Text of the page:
I have seen someone using several older blade servers as a heating. He has to heat with electricity anyway, so he figured he could use the things his firm no longer needs to heat the room and make some money out of it through Cryptocurrencies.

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Re: Overheard at Work
« Reply #16016 on: December 07, 2016, 12:18:40 PM »
The other night I had a dream about how a coworker did something ridiculous and I was excited because it meant that I could finally share something on this thread. Then I woke up and realized it was all a dream. I work for a government contractor and apparently all of us nerdy engineers are reasonable with our money, so no crazy stories.

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arebelspy

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Re: Overheard at Work
« Reply #16017 on: December 07, 2016, 12:26:09 PM »
The other night I had a dream about how a coworker did something ridiculous and I was excited because it meant that I could finally share something on this thread.

That is excellent.
We are two former teachers who accumulated a bunch of real estate, retired at 29, and now travel the world full time with two kids.
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You can also read my forum "Journal."

Metric Mouse

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Re: Overheard at Work
« Reply #16018 on: December 07, 2016, 12:28:28 PM »
The Christmas present buying orgy had begun around my workplace. 

Most people are reasonable, but there's this one guy ... he's building one kid adult child a $5K desktop computer, and the other is getting a karaoke machine.  He's buying himself a VR headset and some software to go with it.  His wife is getting an iPad with accessories. 

Everything goes on the HELOC, which he manages to keep pinned at around $450K.

I just dropped thirty large on my  husband for new bike lights that go on your spokes.  We bike in the dark 2x a week.  (That's obv 30 bucks)

Haha. I love the frame of reference.
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ketchup

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Re: Overheard at Work
« Reply #16019 on: December 07, 2016, 01:28:23 PM »
he's building one kid adult child a $5K desktop computer
What in the what?  I'm going pretty balls-to-the-walls with putting together a new desktop PC (that she actually needs for her work) for my GF after Kaby Lake and Z270 drop in January, and it'll wind up being like $2500 at the absolutely most...

It's a gaming computer so it needs to be super-duper.  He did the same thing 2-3 years ago - time for an upgrade!
Ugh, throw a closer-to-top-of-the-line graphics card in what I have penciled out, and it's a "super-duper gaming computer" too.  But 99% isn't good enough for some people...

And what I'll be "repealing and replacing" is six years old, with a few upgrades along the way (and for anyone that's not a gamer or photo/video professional still way more muscle than is necessary).

infogoon

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Re: Overheard at Work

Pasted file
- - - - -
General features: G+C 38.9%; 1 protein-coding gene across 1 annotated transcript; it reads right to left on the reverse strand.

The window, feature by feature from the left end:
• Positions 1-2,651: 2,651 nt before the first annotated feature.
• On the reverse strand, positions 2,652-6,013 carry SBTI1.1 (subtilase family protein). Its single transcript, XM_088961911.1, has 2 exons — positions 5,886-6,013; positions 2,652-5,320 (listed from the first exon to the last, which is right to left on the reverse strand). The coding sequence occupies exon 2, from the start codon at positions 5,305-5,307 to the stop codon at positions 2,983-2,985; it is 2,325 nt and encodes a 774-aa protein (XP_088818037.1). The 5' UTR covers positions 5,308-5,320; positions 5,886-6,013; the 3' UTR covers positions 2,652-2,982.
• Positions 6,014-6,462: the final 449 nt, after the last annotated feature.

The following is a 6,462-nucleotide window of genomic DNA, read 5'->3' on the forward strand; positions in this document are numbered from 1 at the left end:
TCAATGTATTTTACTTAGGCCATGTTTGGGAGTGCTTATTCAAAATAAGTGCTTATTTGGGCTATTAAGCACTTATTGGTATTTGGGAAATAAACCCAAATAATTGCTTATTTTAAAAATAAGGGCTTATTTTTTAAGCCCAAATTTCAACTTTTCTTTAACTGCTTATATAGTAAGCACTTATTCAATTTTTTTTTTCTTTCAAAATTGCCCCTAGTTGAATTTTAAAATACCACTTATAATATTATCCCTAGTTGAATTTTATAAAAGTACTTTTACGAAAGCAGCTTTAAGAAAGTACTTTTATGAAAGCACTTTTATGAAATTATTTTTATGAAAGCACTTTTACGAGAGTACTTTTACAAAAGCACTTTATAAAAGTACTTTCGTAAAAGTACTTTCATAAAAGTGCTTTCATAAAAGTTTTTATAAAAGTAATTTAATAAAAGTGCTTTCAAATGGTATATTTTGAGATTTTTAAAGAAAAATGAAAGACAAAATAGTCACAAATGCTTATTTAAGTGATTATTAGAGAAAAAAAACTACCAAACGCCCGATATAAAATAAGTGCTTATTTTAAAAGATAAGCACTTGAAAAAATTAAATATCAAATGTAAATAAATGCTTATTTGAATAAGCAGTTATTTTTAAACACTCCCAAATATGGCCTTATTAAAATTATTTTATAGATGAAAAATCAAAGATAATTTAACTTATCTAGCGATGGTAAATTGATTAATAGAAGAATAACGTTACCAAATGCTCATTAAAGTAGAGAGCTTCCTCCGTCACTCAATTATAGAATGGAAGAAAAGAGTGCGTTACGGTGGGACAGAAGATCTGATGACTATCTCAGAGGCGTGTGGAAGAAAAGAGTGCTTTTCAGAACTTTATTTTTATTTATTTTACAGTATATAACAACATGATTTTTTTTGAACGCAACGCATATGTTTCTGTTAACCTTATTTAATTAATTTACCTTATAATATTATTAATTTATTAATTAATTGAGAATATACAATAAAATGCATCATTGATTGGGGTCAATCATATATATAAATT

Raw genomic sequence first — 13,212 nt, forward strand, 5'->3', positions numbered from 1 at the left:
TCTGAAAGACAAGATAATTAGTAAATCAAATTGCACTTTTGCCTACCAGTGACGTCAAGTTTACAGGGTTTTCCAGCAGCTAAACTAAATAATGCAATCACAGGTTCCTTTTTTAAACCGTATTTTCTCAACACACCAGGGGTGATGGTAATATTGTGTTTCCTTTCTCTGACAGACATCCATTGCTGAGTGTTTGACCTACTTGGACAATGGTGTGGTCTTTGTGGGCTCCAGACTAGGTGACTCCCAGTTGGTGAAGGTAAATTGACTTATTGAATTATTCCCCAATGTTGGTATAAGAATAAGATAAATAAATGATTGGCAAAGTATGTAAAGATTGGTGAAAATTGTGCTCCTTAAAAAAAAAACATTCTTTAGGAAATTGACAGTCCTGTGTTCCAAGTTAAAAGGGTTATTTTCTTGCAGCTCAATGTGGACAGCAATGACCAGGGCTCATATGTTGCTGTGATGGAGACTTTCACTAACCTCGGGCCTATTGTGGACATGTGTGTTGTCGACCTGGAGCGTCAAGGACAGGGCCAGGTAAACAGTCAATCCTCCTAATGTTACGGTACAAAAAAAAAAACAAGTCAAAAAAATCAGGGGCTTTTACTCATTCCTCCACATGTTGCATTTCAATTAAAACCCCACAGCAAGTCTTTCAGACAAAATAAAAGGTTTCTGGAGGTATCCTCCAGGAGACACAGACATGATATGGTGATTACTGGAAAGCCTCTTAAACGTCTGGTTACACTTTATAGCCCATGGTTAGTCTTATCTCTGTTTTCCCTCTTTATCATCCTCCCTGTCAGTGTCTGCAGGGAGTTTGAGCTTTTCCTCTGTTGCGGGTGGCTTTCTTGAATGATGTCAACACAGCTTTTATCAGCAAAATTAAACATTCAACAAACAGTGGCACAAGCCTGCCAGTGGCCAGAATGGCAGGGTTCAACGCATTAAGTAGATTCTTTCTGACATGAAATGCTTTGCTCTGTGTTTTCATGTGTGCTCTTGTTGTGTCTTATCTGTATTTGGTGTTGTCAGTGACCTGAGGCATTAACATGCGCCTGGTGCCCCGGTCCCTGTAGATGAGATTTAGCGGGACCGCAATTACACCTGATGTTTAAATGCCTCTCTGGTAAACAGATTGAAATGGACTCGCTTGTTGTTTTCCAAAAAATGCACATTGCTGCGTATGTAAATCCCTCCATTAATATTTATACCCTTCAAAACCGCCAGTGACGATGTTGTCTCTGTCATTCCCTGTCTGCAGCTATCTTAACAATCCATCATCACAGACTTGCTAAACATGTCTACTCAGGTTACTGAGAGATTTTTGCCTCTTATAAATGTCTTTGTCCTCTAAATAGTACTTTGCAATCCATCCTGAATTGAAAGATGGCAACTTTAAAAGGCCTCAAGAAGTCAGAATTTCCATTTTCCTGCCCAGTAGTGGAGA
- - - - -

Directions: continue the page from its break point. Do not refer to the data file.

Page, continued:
« Reply #16020 on: December 07, 2016, 01:29:02 PM »
I have a follow up to a much earlier post of mine on how people refuse to drink the free coffee provided at work. Some people just prefer paying for starbucks or other brand instead of green mountain I guess.

The building where I work has a Tim Hortons in the lobby. With apologies to my Canadian friends, the coffee at Tim Hortons is hot garbage. And yet every morning there's still a line fifteen or twenty people deep of employees who all have free coffee available in their offices. I don't get it.

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Re: Overheard at Work
« Reply #16021 on: December 07, 2016, 03:55:15 PM »
Team discussing power bills...

Dude A: I hate paying my power bill; it's usually $500/quarter.

Dude B: Mine's $1500.

Dude A: That seems high...

Dude B: I keep the AC on all the time. It's easier than opening and closing windows.

(For comparison, mine is about $200.)
Wow, he's paying $10/day so that he doesn't have to open and close windows!?

I open and close my windows so often (ok once per day) that I start to worry about wear and tear.  How much will opening and closing my windows every day decrease the life of my windows vs. always closed?  10 years vs 20?

kayvent

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Re: Overheard at Work
« Reply #16022 on: December 07, 2016, 07:51:53 PM »
he's building one kid adult child a $5K desktop computer
What in the what?  I'm going pretty balls-to-the-walls with putting together a new desktop PC (that she actually needs for her work) for my GF after Kaby Lake and Z270 drop in January, and it'll wind up being like $2500 at the absolutely most...

It's a gaming computer so it needs to be super-duper.  He did the same thing 2-3 years ago - time for an upgrade!

Isn't the benefit of building a desktop computer that you can easily upgrade the parts in it, rather than needing to start from scratch?

That's what we say to justify the purchase and the extra bells and whistles ("it's to make it future proof, I swear."). I follow tech influencers and I work as a software developer around people who have built PCs (myself included) but very rarely do I hear of someone actually upgrading their PC. Often it is a completely new system. Even a new monitor isn't unheard of.

This isn't to say that upgrades don't happen but that it is rare given the rhetoric. I've personally upgraded a custom PC twice; adding SSDs and a new GPU. As comparison, my raw amount on pre-built systems is higher. I upgraded my mid-2011 Mac Mini twice to give it extra ram and a ssd. My fabulous Dell Desktop XPS 8910, a  beautiful, compact, pristine computer, was upgraded with an SSD and GPU.